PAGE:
We are grateful to Prof. Bruno Dagens for preparing the English version of his book which he had originally published in French and offering it to IGNCA for publication. Prof. Dagens has a long association with IGNCA. His critical edition along with its English translation of the well known treatise on architecture Mayamatam became a popular source book for both students and scholars working in the field of architecture and town planning, after its publication by IGNCA. I hope the present volume will receive an equally warm reception and we trust it will fulfill the quest of knowledge regarding the Indian temple not only of specialists but also of the common reader.

Preface

The title of the present volume, "The Indian Temple - Mirror of the World" carries a multidimensional meaning of the Indian idea or thought that has given form to the Indian temple. The author, Prof. Bruno Dagens also has elaborted on this in detail. At the same time, it may not be out of place to refer here to one of the towering figures of classical India, Acharya Abhinavagupta, whose millennium year we are presently celebrating. His ideas were studied all over the sub-continent. The range of disciplines that he mastered and the erudite commentaries that he authored have remained unparalleled through the ages. According to his concept, the world is not a material reality but a reality in consciousness. Abhasa and pratibimba are the two important terms, the meanings of which may be given as 'appearance' and 'reflection' respectively. The meaning may be elaborated further by an example: when we see our face in a mirror, the position of the actual face remains as the archetype (bimba) and what is reflected in the mirror is appearance or reflection. For more clarity, the term abhasa may be distinguished from the term vimarsa meaning "thinking", When one imagines one's face in one's mind, that can be termed as vimarsa Oust a thought), but when one sees the reflection in a mirror, it is abhasa, as it is an actual appearance. In this way, we see that abhasa (appearance) is objective but not material, as it is not a real object.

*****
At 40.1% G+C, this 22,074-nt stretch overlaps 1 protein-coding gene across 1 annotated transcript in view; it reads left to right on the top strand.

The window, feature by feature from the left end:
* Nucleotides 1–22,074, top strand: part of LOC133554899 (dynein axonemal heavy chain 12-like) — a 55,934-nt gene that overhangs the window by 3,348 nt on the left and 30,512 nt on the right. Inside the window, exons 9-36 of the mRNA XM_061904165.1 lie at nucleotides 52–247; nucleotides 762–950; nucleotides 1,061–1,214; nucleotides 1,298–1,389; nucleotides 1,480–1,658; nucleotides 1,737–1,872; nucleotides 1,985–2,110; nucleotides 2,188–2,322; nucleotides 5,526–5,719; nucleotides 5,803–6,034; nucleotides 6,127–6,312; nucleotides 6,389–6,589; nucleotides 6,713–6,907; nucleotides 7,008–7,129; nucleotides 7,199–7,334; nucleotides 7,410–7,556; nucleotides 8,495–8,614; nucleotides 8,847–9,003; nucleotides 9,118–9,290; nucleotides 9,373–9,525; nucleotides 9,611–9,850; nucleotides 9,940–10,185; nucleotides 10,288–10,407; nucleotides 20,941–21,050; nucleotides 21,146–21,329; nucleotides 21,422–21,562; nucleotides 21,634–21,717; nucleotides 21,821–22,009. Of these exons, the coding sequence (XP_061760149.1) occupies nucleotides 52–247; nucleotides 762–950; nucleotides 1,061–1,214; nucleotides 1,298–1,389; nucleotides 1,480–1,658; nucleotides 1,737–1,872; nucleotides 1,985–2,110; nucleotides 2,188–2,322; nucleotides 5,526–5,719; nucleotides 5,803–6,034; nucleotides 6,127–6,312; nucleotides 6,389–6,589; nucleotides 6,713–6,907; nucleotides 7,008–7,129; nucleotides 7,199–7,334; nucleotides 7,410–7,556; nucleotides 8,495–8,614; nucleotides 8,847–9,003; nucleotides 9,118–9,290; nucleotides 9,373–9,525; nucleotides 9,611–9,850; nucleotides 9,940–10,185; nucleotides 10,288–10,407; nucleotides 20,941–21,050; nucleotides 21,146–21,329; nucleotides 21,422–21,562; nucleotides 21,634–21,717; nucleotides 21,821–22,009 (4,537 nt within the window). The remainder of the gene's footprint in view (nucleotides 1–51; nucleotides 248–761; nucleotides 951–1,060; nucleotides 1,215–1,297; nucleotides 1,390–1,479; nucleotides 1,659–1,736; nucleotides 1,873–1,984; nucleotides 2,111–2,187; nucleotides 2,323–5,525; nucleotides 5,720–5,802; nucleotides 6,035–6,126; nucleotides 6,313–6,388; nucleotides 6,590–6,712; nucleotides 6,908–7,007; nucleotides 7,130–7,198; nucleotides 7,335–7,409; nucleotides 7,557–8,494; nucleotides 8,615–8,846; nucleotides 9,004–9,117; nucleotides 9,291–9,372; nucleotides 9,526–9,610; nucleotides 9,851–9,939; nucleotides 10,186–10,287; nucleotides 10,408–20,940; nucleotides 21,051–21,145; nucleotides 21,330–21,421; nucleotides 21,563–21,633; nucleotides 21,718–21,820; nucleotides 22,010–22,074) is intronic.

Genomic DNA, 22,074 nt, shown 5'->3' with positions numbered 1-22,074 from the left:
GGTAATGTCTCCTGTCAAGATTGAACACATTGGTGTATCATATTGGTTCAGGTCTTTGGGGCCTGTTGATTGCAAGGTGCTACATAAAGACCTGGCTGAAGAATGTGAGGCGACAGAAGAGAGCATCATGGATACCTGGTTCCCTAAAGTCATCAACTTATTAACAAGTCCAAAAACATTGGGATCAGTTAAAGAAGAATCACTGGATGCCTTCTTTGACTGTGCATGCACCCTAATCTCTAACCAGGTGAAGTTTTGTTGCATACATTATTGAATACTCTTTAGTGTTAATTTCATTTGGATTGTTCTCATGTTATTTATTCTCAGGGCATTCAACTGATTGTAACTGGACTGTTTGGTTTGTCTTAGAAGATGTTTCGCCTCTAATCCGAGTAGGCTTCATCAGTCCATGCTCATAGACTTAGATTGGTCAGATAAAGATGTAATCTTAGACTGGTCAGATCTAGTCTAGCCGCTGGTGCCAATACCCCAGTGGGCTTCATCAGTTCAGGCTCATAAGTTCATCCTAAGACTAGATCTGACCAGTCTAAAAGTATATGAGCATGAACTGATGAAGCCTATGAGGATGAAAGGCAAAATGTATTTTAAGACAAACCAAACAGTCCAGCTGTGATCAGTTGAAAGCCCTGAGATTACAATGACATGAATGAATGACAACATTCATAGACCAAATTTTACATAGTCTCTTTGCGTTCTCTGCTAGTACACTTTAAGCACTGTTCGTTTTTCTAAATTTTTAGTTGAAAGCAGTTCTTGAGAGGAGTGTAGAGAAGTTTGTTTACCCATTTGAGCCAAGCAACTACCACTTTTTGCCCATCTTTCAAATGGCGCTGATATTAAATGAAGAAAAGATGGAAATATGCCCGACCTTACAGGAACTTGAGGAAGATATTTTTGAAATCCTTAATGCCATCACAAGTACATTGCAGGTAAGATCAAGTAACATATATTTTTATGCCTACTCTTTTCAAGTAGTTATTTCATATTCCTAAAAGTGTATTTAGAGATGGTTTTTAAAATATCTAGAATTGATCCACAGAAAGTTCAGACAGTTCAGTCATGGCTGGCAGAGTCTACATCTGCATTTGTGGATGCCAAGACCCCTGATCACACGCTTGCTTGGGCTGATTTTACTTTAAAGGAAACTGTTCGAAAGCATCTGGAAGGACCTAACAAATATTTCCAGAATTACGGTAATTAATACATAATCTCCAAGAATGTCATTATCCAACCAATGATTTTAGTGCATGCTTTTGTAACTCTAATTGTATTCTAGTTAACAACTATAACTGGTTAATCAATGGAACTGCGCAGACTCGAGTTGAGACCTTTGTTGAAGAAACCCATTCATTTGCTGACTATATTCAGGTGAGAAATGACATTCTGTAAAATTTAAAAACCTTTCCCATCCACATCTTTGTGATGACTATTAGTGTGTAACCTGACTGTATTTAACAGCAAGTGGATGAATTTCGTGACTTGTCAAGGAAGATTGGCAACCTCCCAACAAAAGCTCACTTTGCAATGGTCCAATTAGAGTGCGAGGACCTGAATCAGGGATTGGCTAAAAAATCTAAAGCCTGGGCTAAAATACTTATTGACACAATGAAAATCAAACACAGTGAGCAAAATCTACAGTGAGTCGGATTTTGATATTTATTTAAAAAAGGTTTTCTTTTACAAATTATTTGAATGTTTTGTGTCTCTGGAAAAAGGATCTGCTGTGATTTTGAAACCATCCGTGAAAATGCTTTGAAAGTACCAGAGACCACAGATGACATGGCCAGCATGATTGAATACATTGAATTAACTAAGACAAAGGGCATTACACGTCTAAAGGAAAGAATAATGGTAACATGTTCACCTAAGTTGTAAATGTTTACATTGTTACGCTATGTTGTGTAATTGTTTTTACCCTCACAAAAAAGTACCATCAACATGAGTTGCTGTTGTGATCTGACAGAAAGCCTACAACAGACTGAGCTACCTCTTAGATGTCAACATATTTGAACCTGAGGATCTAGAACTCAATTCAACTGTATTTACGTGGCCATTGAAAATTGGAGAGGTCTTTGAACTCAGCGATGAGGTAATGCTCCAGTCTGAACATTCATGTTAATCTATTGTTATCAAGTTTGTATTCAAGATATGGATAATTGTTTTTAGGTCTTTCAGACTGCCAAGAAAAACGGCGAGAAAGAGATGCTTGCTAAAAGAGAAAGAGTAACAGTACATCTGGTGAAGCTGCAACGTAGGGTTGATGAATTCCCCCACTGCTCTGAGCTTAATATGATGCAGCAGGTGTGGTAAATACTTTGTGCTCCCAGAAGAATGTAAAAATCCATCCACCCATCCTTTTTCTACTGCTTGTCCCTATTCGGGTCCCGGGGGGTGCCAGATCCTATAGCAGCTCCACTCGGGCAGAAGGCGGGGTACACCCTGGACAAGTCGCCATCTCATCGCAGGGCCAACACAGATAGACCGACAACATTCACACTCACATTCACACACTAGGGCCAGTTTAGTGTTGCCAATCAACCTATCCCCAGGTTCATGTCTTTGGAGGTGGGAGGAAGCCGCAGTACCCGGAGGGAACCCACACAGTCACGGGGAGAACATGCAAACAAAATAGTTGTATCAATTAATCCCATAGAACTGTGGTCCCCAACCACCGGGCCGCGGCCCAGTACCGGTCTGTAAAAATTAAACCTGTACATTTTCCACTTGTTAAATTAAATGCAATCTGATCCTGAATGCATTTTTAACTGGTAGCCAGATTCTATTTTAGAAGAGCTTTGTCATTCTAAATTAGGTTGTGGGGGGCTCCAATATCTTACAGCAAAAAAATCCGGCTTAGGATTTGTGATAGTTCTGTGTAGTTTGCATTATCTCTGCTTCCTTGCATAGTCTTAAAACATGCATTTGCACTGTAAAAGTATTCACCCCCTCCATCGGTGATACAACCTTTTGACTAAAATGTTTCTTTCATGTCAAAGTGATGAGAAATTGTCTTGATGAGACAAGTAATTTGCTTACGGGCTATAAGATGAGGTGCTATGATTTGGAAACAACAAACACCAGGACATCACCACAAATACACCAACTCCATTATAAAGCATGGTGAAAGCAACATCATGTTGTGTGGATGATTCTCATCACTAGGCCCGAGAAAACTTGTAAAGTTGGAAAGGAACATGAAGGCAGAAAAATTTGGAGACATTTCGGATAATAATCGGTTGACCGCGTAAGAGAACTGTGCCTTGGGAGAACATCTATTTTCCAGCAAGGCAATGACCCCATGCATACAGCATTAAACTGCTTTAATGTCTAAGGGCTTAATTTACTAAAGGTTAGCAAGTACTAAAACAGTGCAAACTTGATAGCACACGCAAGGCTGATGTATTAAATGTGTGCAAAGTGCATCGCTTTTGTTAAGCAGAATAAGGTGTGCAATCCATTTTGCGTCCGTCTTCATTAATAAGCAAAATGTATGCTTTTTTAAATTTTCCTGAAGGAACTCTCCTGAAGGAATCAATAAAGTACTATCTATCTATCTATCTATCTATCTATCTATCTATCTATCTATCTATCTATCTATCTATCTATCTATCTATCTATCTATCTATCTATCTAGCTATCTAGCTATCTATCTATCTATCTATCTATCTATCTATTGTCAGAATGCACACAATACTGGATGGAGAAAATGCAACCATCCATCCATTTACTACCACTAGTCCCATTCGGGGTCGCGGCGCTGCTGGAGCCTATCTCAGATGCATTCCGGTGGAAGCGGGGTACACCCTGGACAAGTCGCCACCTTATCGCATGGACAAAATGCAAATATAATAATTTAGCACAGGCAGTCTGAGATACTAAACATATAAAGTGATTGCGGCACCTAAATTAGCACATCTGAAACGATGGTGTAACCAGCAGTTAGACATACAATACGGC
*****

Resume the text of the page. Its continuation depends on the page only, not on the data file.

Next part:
The world is abhasa projected or reflected in the mirror of cosmic consciousness. Abhinavagupta in the verses of his Tantraloka (TA) explains this position with one of his favourite analogies, the analogy of the reflection in a mirror:

Just as earth, water etc. are reflected in a clean mirror without being mixed, so also the entire world of objects appears together in the one lord consciousness. (TA 3.4)

The lord appropriates the entire world to himself (reflecting the world) in the mirror of his consciousness, and in this way he has pure ubiquity. (TA 3.44)

This entire world of many-ness appears in the self (consciousness) like a reflection (pratibimba) and the self is the lord of the entire reflected world. (TA 3.268)

But in the case of the world being reflected in Siva-consciousness, i.e. consciousness, as the Self or Siva is the bimba (the world) that is reflected and consciousness is also the mirror in which the world is reflected. This is unlike the passive mirror which receives reflections from outside, as consciousness actively creates its own reflections. Therefore, consciousness is a creative mirror that creates reflections from within itself. Thus, the real reflector is consciousness. This theory teaches how to be aware in daily activities like talking, walking, tasting, touching, hearing or smelling. By practicing this, every action of an individual moves in the supreme consciousness.

The Indian temple emerges as one of the remarkable expressions of this very thought process. Prof. Degens has drawn on the tradition texts and treatises on architecture while divulging the idea behind the creation of the temple. His analysis of the origin of the temple followed by its spread all over india and around the globe is remarkable.

The Indian temple and the concepts related to it have been discussed in IG CA's diverse programmes. For instance, in our series of key concepts, viz. Kalatattvakosa, the term prasada appears in the Volume Von Form/Shape: Akara/ Akrti. Amongst many other meanings, the term prasada stands for both 'temple' and 'palace'. The term also represents Cosmic Purusa, the Cosmic Tree and the axis mundi. Prasada enshrines mantra, tantra, yoga and jnana and is visualised not only as an abode of godhood, but as the manifestation of God. In the ultimate analysis, prasada is identical with supreme knowledge. The terms murti, pratima and vigraha from the same volume enshrine in them further minute details related to the Indian temple. Under the programme of Fundamental Texts - the Kalamulasastra series - three texts related to temple have been published, viz. Mayamatam, Silpa Prakdsa and Silpa Ratnakosa: These have become source materials for the specialists working in the field of architecture.